In the previous post we looked at how Collision Detection using GJK is supposed to work. In this post, let’s look at how it’s implemented in the Dubious Engine. We’ll start by taking a look at the objects that we’ll be using.

- Physics_model – This is the representation of a model for the purpose of collision detection. It is made up of a
`std::vector`

(ie a container) of Local_vectors. I think it’s interesting to notice that we don’t have to keep Edge information, that is we don’t care how Vectors are connected to each other. We just need all of the Vectors that make up the model. Now maybe philosophically these should be Local_points, but there will be so many dot products and cross products that it’s better to just keep them as Vectors. Notice they are stored in local space. This means that when you rotate a model, the points are not actually updated. Instead we keep track of the rotation with a Coordinate_space. - Coordinate_space – We spoke about these in depth before. Now’s our chance to actually use them. The Coordinate_space defines the position and rotation that applies to all of the Local_vectors in the Physics_model. They are stored next to the Physics_model in a Physics_object (which isn’t really used in collision detection).
- Minkowski_vector – This is just a Vector and some extra data that we won’t be using in the GJK. When I wrote the GJK for the first time, I didn’t have this, so you can just read it as Vector when you see it. Later, when we look at the next step in Collision Detection, the (spoiler alert) EPA, we will see why we need this.
- Minkowski_simplex – This is the big one, it’s where the magic happens. A simplex (as I understand it) is the simplest convex shape that can be created in the number of dimensions you are working with. In 1D it’s a line, in 2D it’s a triangle, in 3D it’s a tetrahedron. If you’ll recall in the previous post I showed how GJK works in 2D using a triangle. In that case the triangle was our simplex. In this post we’ll go full 3D, so we’re talking tetrahedrons. It’s called a Minkowski Simplex because it’s created by using some of the points from a “Minkowski Difference” (also covered in the last post).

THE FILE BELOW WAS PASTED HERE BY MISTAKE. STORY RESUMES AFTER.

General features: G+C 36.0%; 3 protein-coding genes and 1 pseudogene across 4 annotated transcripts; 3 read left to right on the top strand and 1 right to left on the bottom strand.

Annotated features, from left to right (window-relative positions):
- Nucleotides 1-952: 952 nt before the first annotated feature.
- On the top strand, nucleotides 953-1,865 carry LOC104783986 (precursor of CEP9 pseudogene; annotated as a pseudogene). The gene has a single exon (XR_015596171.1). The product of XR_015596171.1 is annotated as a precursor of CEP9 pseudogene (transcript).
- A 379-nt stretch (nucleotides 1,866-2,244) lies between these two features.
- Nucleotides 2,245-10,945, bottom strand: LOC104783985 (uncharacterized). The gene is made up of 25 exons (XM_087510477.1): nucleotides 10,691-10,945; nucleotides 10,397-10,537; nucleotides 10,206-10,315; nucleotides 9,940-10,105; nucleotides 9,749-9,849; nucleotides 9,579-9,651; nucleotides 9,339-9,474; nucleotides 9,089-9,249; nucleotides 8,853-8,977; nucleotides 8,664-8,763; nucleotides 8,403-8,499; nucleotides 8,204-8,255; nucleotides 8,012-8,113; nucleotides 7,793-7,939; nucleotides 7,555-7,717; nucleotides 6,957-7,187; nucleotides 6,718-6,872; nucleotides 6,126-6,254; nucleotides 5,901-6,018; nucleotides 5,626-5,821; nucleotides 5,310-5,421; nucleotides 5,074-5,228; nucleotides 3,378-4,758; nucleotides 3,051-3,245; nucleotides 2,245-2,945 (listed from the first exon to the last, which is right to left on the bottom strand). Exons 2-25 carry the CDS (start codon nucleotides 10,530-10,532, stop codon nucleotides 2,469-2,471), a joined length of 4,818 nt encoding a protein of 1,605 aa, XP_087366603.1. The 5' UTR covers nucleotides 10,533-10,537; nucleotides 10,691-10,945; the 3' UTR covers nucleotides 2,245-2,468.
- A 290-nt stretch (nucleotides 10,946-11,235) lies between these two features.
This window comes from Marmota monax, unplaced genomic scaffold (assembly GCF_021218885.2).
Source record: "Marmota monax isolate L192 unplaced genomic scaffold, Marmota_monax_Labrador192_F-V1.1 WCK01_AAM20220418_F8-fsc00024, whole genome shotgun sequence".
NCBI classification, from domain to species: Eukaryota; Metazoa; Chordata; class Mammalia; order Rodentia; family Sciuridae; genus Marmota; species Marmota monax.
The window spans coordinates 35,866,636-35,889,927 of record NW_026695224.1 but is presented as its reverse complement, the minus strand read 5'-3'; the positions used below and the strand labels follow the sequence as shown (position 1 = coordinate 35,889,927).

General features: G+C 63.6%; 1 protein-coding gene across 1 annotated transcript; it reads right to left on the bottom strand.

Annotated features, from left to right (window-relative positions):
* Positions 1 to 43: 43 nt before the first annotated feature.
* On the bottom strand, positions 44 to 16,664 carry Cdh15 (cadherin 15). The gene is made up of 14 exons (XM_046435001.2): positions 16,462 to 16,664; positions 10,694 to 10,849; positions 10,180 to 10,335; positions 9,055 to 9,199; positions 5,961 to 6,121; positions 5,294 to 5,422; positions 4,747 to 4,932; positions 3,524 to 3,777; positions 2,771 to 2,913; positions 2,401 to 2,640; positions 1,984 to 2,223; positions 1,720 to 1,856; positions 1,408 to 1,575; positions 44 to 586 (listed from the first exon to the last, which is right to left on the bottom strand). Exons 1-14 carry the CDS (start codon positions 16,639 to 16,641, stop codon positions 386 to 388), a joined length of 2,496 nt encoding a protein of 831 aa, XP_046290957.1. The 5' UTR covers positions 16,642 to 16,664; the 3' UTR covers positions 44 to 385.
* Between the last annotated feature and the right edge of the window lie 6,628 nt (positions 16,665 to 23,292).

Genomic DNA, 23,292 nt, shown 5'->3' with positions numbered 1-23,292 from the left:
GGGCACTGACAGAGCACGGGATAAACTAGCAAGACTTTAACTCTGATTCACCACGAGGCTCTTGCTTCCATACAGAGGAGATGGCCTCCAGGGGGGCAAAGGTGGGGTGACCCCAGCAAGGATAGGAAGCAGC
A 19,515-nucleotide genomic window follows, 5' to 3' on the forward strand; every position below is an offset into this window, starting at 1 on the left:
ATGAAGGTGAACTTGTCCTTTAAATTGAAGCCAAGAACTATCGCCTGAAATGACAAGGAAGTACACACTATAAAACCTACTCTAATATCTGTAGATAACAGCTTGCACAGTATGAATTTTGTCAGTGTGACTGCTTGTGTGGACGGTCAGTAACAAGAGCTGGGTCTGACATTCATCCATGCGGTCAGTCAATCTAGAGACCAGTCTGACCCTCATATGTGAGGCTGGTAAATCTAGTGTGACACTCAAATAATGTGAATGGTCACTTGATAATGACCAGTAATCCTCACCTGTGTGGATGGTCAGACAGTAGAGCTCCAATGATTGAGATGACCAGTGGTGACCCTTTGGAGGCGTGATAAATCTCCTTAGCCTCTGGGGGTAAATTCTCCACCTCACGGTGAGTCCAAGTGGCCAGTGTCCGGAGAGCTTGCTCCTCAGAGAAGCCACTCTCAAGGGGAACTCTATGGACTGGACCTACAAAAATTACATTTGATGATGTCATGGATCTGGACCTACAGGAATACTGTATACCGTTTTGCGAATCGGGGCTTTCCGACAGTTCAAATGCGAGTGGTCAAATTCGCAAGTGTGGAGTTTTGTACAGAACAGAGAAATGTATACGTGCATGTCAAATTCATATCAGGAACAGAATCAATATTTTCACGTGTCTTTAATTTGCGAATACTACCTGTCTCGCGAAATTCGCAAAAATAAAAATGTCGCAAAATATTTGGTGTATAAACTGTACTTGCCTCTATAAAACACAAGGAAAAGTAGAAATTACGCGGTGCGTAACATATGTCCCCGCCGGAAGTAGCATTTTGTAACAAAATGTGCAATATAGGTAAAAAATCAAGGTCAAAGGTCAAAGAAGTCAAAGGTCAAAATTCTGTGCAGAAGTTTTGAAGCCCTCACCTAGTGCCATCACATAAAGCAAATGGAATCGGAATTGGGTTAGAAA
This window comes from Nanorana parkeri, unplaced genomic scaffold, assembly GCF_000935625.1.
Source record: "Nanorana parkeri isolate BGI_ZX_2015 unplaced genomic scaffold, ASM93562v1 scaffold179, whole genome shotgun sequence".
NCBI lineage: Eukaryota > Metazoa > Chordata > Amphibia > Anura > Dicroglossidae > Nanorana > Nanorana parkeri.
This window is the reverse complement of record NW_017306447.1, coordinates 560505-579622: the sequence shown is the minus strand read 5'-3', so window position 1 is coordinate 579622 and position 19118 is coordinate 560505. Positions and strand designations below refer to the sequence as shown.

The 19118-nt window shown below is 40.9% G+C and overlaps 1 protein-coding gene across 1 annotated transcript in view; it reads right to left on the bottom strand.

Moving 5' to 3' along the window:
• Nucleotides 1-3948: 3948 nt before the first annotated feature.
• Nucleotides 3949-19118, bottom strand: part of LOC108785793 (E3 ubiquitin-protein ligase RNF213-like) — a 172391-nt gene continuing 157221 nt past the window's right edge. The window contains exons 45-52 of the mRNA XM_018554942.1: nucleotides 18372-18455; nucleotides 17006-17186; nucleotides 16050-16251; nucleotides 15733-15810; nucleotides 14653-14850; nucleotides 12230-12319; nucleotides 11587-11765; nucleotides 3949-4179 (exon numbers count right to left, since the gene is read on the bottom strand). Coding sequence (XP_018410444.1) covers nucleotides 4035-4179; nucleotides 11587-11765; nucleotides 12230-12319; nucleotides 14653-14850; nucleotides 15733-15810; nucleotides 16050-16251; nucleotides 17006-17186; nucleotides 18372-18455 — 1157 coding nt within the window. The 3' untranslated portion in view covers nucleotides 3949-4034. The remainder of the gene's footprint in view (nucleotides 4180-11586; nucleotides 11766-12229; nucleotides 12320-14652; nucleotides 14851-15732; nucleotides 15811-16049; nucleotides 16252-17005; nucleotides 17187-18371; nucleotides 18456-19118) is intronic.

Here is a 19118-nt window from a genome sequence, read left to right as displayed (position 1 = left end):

- Collision_solver – This is the part that pulls everything together and directs the action. It does more then just the GJK, so we won’t be looking at the whole thing, just the part that’s of interest for now. We’ll come back to it when we go over the EPA.

# From the Top

Okay, here we go. We’ll start from the top of our Collision_solver at the public function

bool Collision_solver::intersection(const Physics_object& a, const Physics_object& b, std::vector<Contact_manifold::Contact>& contacts) const

Objects `a`

and `b`

are the two things we want to test for a collision. The GJK doesn’t actually tell us **where** something collides, only that it does collide. So for now we won’t concern ourselves with the `contacts`

. Objects `a`

and `b`

are trees of Convex Polyhedra. Remember in the last post I said that complex shapes (like a star) are made up of a bunch of Convex Polyhedra? Well the Physics_object is what contains all of those Polyhedra.

Before we go through how the Physics_objects are compared, let’s look at a very important utility function:

Math::Local_vector support(const Physics_model& model, const Math::Local_vector& direction) { Math::Local_vector result; float max_dot = std::numeric_limits<float>::lowest(); for (const auto& v : model.vectors()) { float dot = Math::dot_product(v, direction); if (dot > max_dot) { max_dot = dot; result = v; } } return result; }